People like to visit our office to learn about startups

Because SmartNews is not writing or producing news, we rely on our publishing partners to send us the most important stories every day. To do this, we built a product and business that brings new readers and revenue for our partners. We want those that publish great journalism to get exposure and succeed. Our goals are aligned with our partners.

If you have a passion for the future of news, live to scale and optimize infrastructures, and wouldn’t mind working with a international (Japan, Iceland, Iran, Argentina, and China) team of engineers (and occasionally visit the SmartNews HQ in Tokyo), drop me a line and send me your CV.

Our Harajuku Headquarters (it’s very swank)

For more, about SmartNews check out:

Full Disclosure

Diving into the minutiae of documents sometimes uncovers wonderful details and flashes of humanity.

Mutual Fund disclosure statements are the usual dry blah-de-dah boilerplates but The Wall Street Journal Moneybeat column digs out this chestnut from the go-go dotcom days before the crash.

Plain Language Risk Disclosure

First of all, stock prices are volatile. Well, duh. If you buy shares in a stock mutual fund, any stock mutual fund, your investment value will change every day. In a recession it will go down, day after day, week after week, month after month, until you are ready to tear your hair out, unless you’ve already gone bald from worry. It will insist on this even if Ghandi, Jefferson, John Lennon, Jesus and the Apostles, Einstein, Merlin and Golda Maier all manage the thing. Stock markets show remarkably little respect for people or their reputations. Furthermore, if the fund has really been successful, you might be buying someone else’s whopping gains when you invest, on which you may have to pay taxes for returns you didn’t earn. Just try and find somewhere you don’t, though. Dismal.

While the long-term bias in stock prices is upward, stocks enter a bear market with amazing regularity, about every 3 – 4 years. It goes with the territory. Expect it. Live with it. If you can’t do that, go bury your money in a jar or put it in the bank and don’t bother us about why your investment goes south sometimes or why water runs downhill. It’s physics, man.

Aside from the mandatory boilerplate terrorizing above, there are risks that are specific to the IPS Millennium Fund you should understand better. Since most people don’t read the Prospectus (this isn’t aimed at you, of course, just all those other investors), we thought we’d try a more innovative way to scare you.

We buy scary stuff. You know, Internet stocks, small companies. These things go up and down like Pogo Sticks on steroids. We aren’t a sector tech fund, we are a growth & income fund, but right now the Internet is where we think most of the value is. While we try to moderate the consequent volatility by buying electric utility companies, Real Estate Investment Trusts, banks and other widows-and-orphans stuff with big dividend yields, it doesn’t always work. Even if we buy a lot of them. Sometimes we get killed anyway when Internet and other tech stocks take a particularly big hit. The “we” is actually a euphemism for you, got it?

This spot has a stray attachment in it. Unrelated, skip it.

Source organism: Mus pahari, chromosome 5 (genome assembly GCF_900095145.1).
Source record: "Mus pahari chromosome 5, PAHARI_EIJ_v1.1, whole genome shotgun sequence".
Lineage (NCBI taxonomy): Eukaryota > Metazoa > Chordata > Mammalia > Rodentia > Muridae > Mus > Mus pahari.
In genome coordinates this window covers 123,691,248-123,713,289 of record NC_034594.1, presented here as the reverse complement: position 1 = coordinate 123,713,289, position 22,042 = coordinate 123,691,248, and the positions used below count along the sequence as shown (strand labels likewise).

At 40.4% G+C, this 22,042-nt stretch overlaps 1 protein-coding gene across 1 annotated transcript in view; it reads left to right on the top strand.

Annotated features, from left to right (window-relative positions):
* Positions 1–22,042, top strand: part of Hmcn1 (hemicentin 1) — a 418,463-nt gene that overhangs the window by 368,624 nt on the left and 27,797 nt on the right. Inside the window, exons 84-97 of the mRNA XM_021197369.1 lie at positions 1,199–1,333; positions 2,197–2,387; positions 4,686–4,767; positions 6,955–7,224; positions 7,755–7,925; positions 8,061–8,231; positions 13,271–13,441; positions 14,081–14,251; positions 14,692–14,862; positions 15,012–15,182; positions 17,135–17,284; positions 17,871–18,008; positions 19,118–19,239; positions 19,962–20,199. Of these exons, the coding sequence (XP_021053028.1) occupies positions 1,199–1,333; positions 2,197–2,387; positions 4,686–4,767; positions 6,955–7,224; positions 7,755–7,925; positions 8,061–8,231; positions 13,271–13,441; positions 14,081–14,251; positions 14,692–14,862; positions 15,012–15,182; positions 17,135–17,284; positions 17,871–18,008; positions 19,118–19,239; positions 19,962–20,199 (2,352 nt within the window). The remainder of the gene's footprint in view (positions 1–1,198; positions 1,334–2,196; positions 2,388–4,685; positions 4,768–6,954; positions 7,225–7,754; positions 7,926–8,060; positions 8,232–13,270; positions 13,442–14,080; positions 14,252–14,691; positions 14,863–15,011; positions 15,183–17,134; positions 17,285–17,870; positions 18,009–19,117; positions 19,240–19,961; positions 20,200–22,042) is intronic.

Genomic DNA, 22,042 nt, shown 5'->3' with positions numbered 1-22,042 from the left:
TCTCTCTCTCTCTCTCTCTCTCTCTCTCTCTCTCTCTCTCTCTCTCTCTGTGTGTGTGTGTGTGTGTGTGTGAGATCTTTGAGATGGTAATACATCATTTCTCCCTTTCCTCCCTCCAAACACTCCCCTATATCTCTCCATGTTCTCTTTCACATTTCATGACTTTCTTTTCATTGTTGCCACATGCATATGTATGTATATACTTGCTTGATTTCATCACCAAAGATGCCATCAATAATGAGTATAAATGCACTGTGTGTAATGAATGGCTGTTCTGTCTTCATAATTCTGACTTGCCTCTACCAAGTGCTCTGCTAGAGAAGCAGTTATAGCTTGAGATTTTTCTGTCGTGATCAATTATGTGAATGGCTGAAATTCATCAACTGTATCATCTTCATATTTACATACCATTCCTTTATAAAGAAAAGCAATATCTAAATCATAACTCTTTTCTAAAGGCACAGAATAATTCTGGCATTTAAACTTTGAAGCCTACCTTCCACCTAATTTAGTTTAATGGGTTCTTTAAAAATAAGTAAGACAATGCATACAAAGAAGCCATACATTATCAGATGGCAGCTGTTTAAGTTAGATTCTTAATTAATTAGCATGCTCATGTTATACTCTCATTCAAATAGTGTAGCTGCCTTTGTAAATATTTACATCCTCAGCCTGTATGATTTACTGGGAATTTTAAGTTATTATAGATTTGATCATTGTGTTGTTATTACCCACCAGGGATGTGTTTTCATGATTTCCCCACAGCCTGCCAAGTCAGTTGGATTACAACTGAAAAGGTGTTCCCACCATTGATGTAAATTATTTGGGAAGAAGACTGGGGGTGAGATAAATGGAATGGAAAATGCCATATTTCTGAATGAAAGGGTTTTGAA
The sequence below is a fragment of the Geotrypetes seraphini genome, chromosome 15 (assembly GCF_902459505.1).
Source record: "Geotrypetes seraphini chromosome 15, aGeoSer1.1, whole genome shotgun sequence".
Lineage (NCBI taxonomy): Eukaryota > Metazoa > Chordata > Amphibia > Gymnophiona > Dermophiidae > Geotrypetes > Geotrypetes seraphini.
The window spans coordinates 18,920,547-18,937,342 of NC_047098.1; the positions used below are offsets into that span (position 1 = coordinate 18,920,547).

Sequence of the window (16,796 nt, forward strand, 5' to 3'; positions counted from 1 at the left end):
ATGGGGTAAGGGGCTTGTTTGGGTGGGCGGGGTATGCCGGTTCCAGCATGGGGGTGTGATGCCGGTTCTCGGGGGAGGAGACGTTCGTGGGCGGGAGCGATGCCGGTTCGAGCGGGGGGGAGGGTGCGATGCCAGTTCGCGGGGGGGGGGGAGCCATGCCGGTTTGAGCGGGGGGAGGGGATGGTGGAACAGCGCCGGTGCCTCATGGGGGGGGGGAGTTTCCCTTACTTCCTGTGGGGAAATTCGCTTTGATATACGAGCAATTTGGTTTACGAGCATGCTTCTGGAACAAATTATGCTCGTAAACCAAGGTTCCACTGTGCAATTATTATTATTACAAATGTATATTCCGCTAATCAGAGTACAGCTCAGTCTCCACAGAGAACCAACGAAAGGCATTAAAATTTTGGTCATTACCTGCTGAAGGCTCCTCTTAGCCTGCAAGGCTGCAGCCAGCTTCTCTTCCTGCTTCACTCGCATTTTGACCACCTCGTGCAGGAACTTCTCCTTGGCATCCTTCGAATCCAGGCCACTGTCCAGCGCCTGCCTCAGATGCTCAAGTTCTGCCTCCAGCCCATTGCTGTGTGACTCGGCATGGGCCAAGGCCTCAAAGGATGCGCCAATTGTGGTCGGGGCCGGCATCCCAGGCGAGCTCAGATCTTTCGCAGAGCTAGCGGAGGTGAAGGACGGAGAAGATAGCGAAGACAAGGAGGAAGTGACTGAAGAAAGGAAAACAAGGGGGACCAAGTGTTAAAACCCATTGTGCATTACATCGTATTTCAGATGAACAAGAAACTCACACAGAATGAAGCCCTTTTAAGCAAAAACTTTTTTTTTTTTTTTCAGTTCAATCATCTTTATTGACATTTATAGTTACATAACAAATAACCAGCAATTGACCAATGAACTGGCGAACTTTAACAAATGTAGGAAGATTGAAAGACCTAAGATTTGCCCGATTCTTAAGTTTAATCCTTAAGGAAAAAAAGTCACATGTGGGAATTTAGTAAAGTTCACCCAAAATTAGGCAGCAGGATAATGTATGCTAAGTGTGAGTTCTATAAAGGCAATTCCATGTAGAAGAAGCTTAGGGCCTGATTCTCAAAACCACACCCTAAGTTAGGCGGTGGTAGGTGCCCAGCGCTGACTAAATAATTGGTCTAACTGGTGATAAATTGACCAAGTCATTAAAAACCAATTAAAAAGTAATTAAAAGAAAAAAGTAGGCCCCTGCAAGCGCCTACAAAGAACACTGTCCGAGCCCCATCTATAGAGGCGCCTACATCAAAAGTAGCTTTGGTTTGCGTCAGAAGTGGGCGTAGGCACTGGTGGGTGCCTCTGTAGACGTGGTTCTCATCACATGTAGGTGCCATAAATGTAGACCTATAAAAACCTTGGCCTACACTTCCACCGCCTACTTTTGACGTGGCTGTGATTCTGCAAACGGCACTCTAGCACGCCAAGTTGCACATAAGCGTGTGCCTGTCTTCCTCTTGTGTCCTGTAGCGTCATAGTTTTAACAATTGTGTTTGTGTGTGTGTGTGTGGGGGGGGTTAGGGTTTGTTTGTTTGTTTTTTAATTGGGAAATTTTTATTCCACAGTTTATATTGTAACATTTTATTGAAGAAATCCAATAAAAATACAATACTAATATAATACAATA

We also get killed if interest rates go up, because that affects high dividend companies badly. Since rising interest rates affect everything badly, we could get killed even worse if the Fed raises rates, or the economy in general experiences higher interest rates beyond the control of those in control, or gets out of control. Whatever.

Many of the companies we buy are growing really fast. Like, 50% – 100% per year sales growth. Many of them also don’t make any money, although they may be relatively large companies. That means they have silly valuations by traditional valuation techniques. We don’t know what that means any more than you do, because we have never seen anything like the Internet before. So we might overpay for these companies, thinking we are really smart and can get away with it because they are growing so fast. It doesn’t take a whole lot for these companies to drop 50% or more, because nobody else knows what they are worth either. Received Wisdom can turn on a dime in this business, and when that happens prices fall off a cliff.

Even if we were really smart and stole these companies, if their prices run way up we are still as vulnerable as if we were really dumb and paid that high a price for them to start with. If we sell them, you will get pretty irritated with us come tax time, so we try not to do any more of that than we have to. The pole of that strategy, though, is that if we are really successful, you will have a lot of downside risk in a recession or a bear market. Bummer.

Finally, if you haven’t already grabbed the phone and started yelling at your broker to sell our fund as fast as possible, you should understand the shifting sands of technology. It doesn’t take billions of dollars to start a high tech company, like it did U.S. Steel or Ford Motor. Anybody can do it, and everybody does. Many of our companies are small, even though they dominate their market niche. It’s much easier for a new technology to blow one of our companies out of the water than it was in the old days of canal, mining, railroad and steel companies.